Then there is the testing phase. You try giving the network patterns it didn’t train on, and see how it does.

Amazingly, it can do quite well after training on only a faction of the possible patterns. In the example program, there are over four thousand possible patterns consisting of five pixels among twenty spaced no closer than two pixels apart. If you have a network with 15 nodes in one hidden layer, and train it on only 300 of those patterns until it gets them all right, then it will almost always give the right answer when you give it one of the three thousand seven hundred patterns it never saw before.

The neural network program below finds two matrices that can be used to determine count the number of bright pixels in a pattern. These matrices operate on the input variables considered as a column matrix to determine the output variables. The output variable with the highest value (ideally equal to one, the others ideally equal to zero) indicates one distribution of the input variables.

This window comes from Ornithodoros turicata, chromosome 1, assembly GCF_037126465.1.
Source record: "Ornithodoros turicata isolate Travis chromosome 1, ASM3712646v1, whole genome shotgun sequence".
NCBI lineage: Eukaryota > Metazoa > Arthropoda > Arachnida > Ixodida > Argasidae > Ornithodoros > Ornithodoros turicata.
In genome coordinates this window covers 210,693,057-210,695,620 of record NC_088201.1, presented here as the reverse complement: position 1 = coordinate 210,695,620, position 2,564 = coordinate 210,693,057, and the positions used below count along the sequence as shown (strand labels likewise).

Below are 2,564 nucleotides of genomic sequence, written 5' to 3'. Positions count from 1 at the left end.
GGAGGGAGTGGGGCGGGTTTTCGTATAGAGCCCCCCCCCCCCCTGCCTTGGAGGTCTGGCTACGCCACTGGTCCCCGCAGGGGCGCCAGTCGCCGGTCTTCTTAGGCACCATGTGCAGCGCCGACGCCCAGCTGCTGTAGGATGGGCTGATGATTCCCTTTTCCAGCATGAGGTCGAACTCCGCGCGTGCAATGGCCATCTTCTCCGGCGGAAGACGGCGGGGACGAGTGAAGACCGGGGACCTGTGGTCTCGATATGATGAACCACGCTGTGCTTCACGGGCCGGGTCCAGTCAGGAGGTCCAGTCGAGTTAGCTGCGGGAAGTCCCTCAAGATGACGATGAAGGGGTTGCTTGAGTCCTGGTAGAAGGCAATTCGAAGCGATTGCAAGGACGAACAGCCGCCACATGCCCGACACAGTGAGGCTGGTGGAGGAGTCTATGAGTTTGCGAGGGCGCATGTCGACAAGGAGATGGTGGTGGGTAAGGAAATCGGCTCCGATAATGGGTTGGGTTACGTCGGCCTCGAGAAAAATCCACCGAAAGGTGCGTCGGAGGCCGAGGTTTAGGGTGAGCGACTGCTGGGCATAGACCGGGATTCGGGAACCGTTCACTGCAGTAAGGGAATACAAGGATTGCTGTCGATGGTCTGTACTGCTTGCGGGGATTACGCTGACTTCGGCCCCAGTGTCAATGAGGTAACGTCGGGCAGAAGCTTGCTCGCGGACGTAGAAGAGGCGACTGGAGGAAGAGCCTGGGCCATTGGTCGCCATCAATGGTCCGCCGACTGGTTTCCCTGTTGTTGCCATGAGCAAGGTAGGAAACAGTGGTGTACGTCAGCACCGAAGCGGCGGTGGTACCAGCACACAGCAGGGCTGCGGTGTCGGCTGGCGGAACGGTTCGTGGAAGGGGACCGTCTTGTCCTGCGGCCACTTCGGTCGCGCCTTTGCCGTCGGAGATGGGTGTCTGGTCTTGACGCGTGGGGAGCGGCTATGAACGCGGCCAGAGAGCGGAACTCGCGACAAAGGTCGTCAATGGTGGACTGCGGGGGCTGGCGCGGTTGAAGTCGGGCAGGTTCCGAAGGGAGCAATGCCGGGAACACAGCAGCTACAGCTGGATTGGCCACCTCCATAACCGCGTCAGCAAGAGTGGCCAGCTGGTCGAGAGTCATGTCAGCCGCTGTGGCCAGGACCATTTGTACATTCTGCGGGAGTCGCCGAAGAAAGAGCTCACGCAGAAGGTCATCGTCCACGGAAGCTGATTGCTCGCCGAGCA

Again, these two matrices are determined by an iterative process. Known patterns are placed in the input, each coded as a sequence of 0s and 1s. By comparing the output to what it should be, the matrix parameters (called weights) are modified, and the process is repeated. With luck it converges. The process is called “training.”

Afterwards you can use the matrices, now with fixed parameters, to classify future patterns. The future patterns could even vary somewhat from the original ones and the functions might – it doesn’t always work – classify them with the nearest original pattern.